# Homework Help: Topology: is this path connected?

1. Apr 8, 2007

### quasar987

1. The problem statement, all variables and given/known data
Consider the sets $A=\{(t,\sin(1/t))\in \mathbb{R}^2:t\in(0,1]\}$, $B=\{(0,s)\in\mathbb{R}^2:s\in[-1,1]\}$. Let $X=A\cup B$. We consider on X the topology induced by the open ball topology of R².

a) Is X connected?

b) Is X path connected?

3. The attempt at a solution

a) I found that it is connected.

b) I concluded that it is not path-connected but it's a little touchy and I want a second opinion.

In case you haven't visualized the set yet, it consists of the union of the vertical line $\{0\} \times [-1,1]$ with a sine wave on (0,1] that oscillates faster and faster as t-->0.

There is of course no difficulty in connecting two points of A or two points of B. The interesting case is when one tries to connect a point of A with one of B. Without loss of generality, lets try to connect (1,sin(1)) with (0,0). The only way is to follow the sine wave:

$$\gamma:[0,1]\rightarrow X[/itex] [tex]\gamma(t)=\left\{\begin{array}{cc}(0,0)&\mbox{if} \ \ t=0\\(t,\sin(1/t)) & \mbox{if} \ \ t\in(0,1]\end{array}$$

Is gamma continuous? Let's consider an open ball of radius, say, ½, centered at (0,0). The intersection of that ball with X is an open in X that we will call O. Let's look at the pre-image of O by gamma. It contains {0} and an infinity of open intervals of (0,1] but $\gamma^{-1}(O)$ is not open because it is impossible to find an open nbh of {0} that be entirely in $\gamma^{-1}(O)$.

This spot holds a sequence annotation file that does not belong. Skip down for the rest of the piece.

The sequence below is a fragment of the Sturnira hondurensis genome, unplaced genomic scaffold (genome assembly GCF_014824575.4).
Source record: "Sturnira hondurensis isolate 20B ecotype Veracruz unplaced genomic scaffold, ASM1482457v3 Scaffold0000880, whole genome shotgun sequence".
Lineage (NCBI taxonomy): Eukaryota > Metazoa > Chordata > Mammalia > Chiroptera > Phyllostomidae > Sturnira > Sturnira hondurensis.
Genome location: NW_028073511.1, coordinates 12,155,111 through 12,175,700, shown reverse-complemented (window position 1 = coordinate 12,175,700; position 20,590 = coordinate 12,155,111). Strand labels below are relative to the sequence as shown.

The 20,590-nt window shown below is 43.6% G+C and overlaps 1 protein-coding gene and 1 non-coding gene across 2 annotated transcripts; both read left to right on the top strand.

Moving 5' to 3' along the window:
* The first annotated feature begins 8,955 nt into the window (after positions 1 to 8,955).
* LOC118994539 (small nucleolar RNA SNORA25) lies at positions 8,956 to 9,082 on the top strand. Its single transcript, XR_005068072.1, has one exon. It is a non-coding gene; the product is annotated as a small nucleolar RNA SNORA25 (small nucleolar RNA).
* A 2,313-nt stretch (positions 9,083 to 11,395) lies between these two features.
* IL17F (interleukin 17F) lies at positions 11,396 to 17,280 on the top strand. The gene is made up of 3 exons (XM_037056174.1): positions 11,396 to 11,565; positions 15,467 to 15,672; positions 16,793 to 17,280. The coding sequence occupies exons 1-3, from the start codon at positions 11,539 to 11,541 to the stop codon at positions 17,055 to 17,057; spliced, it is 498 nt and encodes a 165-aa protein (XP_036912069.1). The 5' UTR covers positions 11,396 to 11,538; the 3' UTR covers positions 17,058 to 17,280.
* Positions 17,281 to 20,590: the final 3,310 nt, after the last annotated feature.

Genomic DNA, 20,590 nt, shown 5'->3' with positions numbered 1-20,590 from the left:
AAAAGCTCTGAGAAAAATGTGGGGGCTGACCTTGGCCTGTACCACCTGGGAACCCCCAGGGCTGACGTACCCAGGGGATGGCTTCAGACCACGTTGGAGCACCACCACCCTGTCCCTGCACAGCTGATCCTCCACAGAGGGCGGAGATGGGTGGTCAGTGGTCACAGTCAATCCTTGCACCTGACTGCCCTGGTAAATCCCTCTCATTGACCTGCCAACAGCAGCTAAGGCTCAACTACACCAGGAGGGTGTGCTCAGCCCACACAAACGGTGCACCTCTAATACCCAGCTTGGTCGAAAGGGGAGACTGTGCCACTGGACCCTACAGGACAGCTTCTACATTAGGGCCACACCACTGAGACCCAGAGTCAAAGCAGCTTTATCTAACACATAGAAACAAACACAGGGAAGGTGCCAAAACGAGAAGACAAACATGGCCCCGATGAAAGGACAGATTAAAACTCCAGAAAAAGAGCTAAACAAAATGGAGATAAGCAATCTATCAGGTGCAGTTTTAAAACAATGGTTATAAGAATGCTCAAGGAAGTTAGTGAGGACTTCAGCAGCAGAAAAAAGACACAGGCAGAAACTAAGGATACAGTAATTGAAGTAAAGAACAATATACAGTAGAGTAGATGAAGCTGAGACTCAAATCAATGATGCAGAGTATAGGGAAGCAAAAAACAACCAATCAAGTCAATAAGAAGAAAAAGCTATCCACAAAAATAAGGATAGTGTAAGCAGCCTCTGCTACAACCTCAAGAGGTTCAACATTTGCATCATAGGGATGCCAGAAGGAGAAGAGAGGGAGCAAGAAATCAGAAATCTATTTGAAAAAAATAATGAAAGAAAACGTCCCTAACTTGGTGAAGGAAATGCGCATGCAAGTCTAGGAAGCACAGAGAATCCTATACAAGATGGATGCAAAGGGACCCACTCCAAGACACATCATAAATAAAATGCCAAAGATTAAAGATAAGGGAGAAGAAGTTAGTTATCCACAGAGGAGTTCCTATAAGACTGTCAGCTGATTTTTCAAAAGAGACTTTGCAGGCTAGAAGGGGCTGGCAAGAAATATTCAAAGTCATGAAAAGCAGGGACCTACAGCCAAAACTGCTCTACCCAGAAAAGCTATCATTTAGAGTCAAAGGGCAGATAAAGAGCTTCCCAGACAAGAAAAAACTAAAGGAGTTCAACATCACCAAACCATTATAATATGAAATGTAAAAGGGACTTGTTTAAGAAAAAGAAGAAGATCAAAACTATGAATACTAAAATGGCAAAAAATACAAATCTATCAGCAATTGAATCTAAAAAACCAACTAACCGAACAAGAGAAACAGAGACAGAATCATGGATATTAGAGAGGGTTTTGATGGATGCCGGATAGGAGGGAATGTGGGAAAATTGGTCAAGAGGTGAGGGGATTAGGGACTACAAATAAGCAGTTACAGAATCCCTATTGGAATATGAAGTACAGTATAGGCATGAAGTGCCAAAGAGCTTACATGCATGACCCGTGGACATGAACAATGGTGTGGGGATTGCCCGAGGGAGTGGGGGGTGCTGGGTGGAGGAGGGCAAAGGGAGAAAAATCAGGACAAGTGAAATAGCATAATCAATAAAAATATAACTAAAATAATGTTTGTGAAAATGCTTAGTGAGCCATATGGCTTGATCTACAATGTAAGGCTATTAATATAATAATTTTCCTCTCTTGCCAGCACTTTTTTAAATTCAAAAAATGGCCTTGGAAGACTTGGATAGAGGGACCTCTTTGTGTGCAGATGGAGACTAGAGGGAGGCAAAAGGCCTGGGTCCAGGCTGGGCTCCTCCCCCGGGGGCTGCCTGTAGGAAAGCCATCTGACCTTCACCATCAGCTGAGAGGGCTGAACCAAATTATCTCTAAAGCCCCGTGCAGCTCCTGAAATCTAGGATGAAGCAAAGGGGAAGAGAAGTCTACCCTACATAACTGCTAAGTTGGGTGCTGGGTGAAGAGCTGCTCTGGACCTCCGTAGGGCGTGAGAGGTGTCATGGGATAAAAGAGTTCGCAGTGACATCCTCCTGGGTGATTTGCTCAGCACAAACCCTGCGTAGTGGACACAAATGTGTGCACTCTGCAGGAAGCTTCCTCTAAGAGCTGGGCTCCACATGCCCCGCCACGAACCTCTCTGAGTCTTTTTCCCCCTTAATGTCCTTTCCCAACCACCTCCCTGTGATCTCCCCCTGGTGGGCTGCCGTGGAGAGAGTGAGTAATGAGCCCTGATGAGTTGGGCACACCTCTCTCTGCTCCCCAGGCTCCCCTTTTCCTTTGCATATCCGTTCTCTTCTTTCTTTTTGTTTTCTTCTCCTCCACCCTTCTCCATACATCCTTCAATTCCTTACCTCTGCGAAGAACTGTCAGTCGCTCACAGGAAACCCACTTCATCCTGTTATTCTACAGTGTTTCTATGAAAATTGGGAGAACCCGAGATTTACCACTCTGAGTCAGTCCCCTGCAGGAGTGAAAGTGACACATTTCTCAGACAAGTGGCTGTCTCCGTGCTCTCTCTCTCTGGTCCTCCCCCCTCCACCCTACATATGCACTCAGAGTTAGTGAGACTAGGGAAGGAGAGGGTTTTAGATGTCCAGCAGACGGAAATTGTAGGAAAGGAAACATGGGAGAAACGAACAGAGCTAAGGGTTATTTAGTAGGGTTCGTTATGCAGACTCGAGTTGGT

N.B. We haven't covered caracterisation of continuity in metrizable spaces, so I can't use that.

Last edited: Apr 8, 2007
2. Apr 8, 2007

### StatusX

You almost got it. First of all, dont try to write an explicit formula for gamma. Your argument needs to apply to any possible path, not just that one. Next, what does this mean?

I think you have the right idea, but its a little confusing. In the last part, are you talking about (0,0) or its preimage? I think you mean the latter, but you havent rigorously argued why this should be true.

3. Apr 8, 2007

### quasar987

Yes, I've edited the OP: (0,0) became {0} and "open segments" became "open intervals".

4. Apr 8, 2007

### quasar987

What I've shown but not written in my post is that the path connecting (0,0) to (1,sin(1)) must take every value of (t,sin(1/t)) for t in (0,1] otherwise the path is not continuous. So the gamma I've written up there can be used without loss of generality because at most, another path would have points on the little vertical line $\{0\} \times [-1,1]$, but this is irrelevant to my argument.

Also, it is easy but tiresome to show that given any radius r for an open-ball nbh of {0}, I can identity an interval [a,b] with 0<a<b<r that corresponds to two consecutive zeroes of sin(1/t), and I can find a sub-interval [c,d] with a<c<d<b for which the points (t,sin(1/t)) are outside of O.

5. Apr 8, 2007

### StatusX

Fine, but just because it passes through all those points doesn't mean it's the function you wrote, which passes through them without changing direction and at constant speed. We're really arguing over nothing though, because you never use that function in the rest of your proof, so all you need to do is erase it (and say what you said above about passing through all the points).

What you said here is plenty to show it. I don't know what else you'd need to say without being needlessly detailed. It's just that what you had before was not enough.

6. Apr 8, 2007

### quasar987

Cool, thanx.

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